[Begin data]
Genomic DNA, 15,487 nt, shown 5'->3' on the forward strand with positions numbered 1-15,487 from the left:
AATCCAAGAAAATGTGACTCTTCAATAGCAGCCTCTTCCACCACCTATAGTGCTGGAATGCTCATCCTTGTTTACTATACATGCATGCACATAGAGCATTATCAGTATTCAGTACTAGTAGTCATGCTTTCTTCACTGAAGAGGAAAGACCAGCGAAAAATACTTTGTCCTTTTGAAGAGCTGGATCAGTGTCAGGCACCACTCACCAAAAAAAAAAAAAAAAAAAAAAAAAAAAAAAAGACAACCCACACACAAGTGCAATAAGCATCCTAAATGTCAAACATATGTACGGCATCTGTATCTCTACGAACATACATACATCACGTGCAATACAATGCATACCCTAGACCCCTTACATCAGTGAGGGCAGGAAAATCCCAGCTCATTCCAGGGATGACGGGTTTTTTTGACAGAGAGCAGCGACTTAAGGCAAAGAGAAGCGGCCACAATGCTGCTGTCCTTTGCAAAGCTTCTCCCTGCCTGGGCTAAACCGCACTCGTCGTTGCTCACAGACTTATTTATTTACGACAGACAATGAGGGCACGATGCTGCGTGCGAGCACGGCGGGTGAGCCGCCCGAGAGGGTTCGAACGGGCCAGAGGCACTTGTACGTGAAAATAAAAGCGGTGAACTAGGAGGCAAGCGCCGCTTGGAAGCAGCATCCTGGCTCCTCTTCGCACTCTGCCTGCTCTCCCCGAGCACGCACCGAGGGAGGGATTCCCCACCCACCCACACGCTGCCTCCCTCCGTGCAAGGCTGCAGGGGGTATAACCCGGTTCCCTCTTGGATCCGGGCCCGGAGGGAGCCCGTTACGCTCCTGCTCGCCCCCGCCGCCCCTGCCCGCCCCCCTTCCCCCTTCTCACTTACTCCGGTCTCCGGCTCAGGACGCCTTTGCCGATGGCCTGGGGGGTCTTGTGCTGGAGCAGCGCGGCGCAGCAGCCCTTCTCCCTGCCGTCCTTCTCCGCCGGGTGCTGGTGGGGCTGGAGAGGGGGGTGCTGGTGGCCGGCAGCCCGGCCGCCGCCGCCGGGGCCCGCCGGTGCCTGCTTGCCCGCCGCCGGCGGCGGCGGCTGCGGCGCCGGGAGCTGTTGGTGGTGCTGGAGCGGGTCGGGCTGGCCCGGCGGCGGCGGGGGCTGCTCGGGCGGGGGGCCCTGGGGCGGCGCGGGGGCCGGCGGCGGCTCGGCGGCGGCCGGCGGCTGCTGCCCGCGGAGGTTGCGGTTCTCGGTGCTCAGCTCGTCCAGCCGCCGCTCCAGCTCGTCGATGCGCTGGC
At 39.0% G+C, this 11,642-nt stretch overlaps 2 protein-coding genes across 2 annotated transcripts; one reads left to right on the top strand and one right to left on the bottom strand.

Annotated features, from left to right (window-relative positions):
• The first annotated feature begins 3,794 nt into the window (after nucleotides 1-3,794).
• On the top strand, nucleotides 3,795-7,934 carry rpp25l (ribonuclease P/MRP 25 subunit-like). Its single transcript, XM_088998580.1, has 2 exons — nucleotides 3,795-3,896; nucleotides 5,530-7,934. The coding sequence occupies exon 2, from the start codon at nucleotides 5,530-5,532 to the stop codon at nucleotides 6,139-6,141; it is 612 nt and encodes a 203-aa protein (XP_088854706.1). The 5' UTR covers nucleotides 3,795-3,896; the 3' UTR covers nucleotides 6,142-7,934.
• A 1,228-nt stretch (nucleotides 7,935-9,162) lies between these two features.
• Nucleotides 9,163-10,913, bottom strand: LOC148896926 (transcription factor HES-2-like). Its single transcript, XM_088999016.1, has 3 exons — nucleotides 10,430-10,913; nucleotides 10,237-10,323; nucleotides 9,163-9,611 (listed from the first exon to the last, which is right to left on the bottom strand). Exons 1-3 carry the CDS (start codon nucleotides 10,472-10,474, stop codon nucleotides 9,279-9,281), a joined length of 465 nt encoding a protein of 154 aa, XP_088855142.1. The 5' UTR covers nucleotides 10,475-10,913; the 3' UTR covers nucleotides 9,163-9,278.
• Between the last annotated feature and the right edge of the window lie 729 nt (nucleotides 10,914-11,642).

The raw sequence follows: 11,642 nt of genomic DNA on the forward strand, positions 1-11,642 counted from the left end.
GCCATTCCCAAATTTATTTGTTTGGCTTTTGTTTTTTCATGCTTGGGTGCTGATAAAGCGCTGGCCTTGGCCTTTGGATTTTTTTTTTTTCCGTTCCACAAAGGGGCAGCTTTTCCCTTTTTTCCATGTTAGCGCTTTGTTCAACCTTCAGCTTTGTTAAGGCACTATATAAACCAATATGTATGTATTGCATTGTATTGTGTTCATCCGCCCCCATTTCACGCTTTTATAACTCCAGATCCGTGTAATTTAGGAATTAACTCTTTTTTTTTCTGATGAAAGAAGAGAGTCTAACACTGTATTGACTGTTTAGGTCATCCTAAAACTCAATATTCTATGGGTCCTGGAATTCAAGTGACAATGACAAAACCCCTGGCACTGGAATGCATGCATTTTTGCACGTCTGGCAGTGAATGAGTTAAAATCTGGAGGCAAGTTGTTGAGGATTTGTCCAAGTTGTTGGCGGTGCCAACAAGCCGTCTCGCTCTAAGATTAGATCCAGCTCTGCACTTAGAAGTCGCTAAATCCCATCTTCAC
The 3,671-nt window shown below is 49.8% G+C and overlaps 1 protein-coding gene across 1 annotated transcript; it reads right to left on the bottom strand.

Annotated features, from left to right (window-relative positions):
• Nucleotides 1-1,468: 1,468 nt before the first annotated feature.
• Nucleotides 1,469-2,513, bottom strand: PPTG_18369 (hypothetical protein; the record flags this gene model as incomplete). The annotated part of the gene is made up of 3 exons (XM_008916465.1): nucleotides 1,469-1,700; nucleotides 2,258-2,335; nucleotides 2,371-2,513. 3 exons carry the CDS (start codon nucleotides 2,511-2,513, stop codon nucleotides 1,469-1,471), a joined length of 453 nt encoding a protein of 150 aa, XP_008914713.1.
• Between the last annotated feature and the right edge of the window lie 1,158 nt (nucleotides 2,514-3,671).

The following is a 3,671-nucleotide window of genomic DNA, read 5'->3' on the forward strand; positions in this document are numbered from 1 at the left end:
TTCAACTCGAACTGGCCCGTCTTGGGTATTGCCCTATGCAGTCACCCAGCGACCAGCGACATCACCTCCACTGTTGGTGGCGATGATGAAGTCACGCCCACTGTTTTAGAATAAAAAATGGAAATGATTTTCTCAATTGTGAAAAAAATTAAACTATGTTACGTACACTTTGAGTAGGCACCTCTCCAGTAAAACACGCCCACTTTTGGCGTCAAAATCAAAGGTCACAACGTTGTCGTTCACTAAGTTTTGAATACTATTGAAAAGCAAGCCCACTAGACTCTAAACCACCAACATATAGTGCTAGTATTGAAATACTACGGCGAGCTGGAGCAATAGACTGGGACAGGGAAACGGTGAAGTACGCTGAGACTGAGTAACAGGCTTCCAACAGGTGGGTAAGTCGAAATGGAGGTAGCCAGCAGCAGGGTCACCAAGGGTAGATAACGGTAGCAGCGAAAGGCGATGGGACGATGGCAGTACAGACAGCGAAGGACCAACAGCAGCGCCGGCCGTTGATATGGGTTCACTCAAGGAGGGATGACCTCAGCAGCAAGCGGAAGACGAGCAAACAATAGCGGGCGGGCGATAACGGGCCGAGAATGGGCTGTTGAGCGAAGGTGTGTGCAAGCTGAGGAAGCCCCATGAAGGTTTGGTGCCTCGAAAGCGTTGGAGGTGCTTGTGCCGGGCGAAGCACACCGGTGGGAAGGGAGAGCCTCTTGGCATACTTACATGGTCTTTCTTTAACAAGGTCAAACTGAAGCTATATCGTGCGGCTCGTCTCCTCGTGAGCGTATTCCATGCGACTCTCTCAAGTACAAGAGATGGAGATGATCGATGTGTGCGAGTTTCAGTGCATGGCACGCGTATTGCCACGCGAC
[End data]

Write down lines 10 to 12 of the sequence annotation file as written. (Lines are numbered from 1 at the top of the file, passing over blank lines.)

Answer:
The raw sequence follows: 11,642 nt of genomic DNA on the forward strand, positions 1-11,642 counted from the left end.
GCCATTCCCAAATTTATTTGTTTGGCTTTTGTTTTTTCATGCTTGGGTGCTGATAAAGCGCTGGCCTTGGCCTTTGGATTTTTTTTTTTTCCGTTCCACAAAGGGGCAGCTTTTCCCTTTTTTCCATGTTAGCGCTTTGTTCAACCTTCAGCTTTGTTAAGGCACTATATAAACCAATATGTATGTATTGCATTGTATTGTGTTCATCCGCCCCCATTTCACGCTTTTATAACTCCAGATCCGTGTAATTTAGGAATTAACTCTTTTTTTTTCTGATGAAAGAAGAGAGTCTAACACTGTATTGACTGTTTAGGTCATCCTAAAACTCAATATTCTATGGGTCCTGGAATTCAAGTGACAATGACAAAACCCCTGGCACTGGAATGCATGCATTTTTGCACGTCTGGCAGTGAATGAGTTAAAATCTGGAGGCAAGTTGTTGAGGATTTGTCCAAGTTGTTGGCGGTGCCAACAAGCCGTCTCGCTCTAAGATTAGATCCAGCTCTGCACTTAGAAGTCGCTAAATCCCATCTTCAC
The 3,671-nt window shown below is 49.8% G+C and overlaps 1 protein-coding gene across 1 annotated transcript; it reads right to left on the bottom strand.